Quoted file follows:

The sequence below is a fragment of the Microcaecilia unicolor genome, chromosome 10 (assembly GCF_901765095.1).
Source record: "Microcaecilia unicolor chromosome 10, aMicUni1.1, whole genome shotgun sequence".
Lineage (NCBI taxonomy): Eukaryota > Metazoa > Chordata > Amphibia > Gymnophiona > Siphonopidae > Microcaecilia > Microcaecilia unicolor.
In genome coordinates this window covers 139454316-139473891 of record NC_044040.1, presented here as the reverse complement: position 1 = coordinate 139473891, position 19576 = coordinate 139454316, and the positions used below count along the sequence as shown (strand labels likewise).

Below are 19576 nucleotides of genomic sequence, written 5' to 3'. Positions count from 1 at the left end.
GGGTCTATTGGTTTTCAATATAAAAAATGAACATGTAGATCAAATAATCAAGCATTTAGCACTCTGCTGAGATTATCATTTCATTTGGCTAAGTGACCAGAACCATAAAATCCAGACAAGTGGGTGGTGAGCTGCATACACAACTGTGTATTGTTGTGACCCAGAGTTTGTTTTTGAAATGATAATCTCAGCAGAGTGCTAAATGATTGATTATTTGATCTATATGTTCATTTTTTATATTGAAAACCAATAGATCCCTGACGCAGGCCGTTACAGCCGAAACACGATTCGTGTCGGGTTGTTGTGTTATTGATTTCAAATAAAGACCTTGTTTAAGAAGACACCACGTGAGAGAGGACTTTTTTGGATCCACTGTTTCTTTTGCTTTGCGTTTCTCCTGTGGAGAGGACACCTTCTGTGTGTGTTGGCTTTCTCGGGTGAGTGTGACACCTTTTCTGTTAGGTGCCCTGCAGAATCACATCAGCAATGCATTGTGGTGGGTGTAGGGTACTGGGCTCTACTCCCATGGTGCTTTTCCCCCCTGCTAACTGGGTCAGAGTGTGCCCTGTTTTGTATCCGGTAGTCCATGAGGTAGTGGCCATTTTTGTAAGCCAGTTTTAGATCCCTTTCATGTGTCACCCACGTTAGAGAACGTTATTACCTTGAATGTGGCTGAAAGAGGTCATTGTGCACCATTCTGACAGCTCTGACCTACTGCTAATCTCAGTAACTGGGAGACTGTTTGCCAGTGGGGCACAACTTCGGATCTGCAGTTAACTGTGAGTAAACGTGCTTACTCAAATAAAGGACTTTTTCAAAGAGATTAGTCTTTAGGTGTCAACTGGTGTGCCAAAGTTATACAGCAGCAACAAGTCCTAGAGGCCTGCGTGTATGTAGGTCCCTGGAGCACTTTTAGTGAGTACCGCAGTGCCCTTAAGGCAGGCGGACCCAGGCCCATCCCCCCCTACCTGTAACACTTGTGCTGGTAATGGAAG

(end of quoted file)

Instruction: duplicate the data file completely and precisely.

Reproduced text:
The sequence below is a fragment of the Microcaecilia unicolor genome, chromosome 10 (assembly GCF_901765095.1).
Source record: "Microcaecilia unicolor chromosome 10, aMicUni1.1, whole genome shotgun sequence".
Lineage (NCBI taxonomy): Eukaryota > Metazoa > Chordata > Amphibia > Gymnophiona > Siphonopidae > Microcaecilia > Microcaecilia unicolor.
In genome coordinates this window covers 139454316-139473891 of record NC_044040.1, presented here as the reverse complement: position 1 = coordinate 139473891, position 19576 = coordinate 139454316, and the positions used below count along the sequence as shown (strand labels likewise).

Below are 19576 nucleotides of genomic sequence, written 5' to 3'. Positions count from 1 at the left end.
GGGTCTATTGGTTTTCAATATAAAAAATGAACATGTAGATCAAATAATCAAGCATTTAGCACTCTGCTGAGATTATCATTTCATTTGGCTAAGTGACCAGAACCATAAAATCCAGACAAGTGGGTGGTGAGCTGCATACACAACTGTGTATTGTTGTGACCCAGAGTTTGTTTTTGAAATGATAATCTCAGCAGAGTGCTAAATGATTGATTATTTGATCTATATGTTCATTTTTTATATTGAAAACCAATAGATCCCTGACGCAGGCCGTTACAGCCGAAACACGATTCGTGTCGGGTTGTTGTGTTATTGATTTCAAATAAAGACCTTGTTTAAGAAGACACCACGTGAGAGAGGACTTTTTTGGATCCACTGTTTCTTTTGCTTTGCGTTTCTCCTGTGGAGAGGACACCTTCTGTGTGTGTTGGCTTTCTCGGGTGAGTGTGACACCTTTTCTGTTAGGTGCCCTGCAGAATCACATCAGCAATGCATTGTGGTGGGTGTAGGGTACTGGGCTCTACTCCCATGGTGCTTTTCCCCCCTGCTAACTGGGTCAGAGTGTGCCCTGTTTTGTATCCGGTAGTCCATGAGGTAGTGGCCATTTTTGTAAGCCAGTTTTAGATCCCTTTCATGTGTCACCCACGTTAGAGAACGTTATTACCTTGAATGTGGCTGAAAGAGGTCATTGTGCACCATTCTGACAGCTCTGACCTACTGCTAATCTCAGTAACTGGGAGACTGTTTGCCAGTGGGGCACAACTTCGGATCTGCAGTTAACTGTGAGTAAACGTGCTTACTCAAATAAAGGACTTTTTCAAAGAGATTAGTCTTTAGGTGTCAACTGGTGTGCCAAAGTTATACAGCAGCAACAAGTCCTAGAGGCCTGCGTGTATGTAGGTCCCTGGAGCACTTTTAGTGAGTACCGCAGTGCCCTTAAGGCAGGCGGACCCAGGCCCATCCCCCCCTACCTGTAACACTTGTGCTGGTAATGGAAG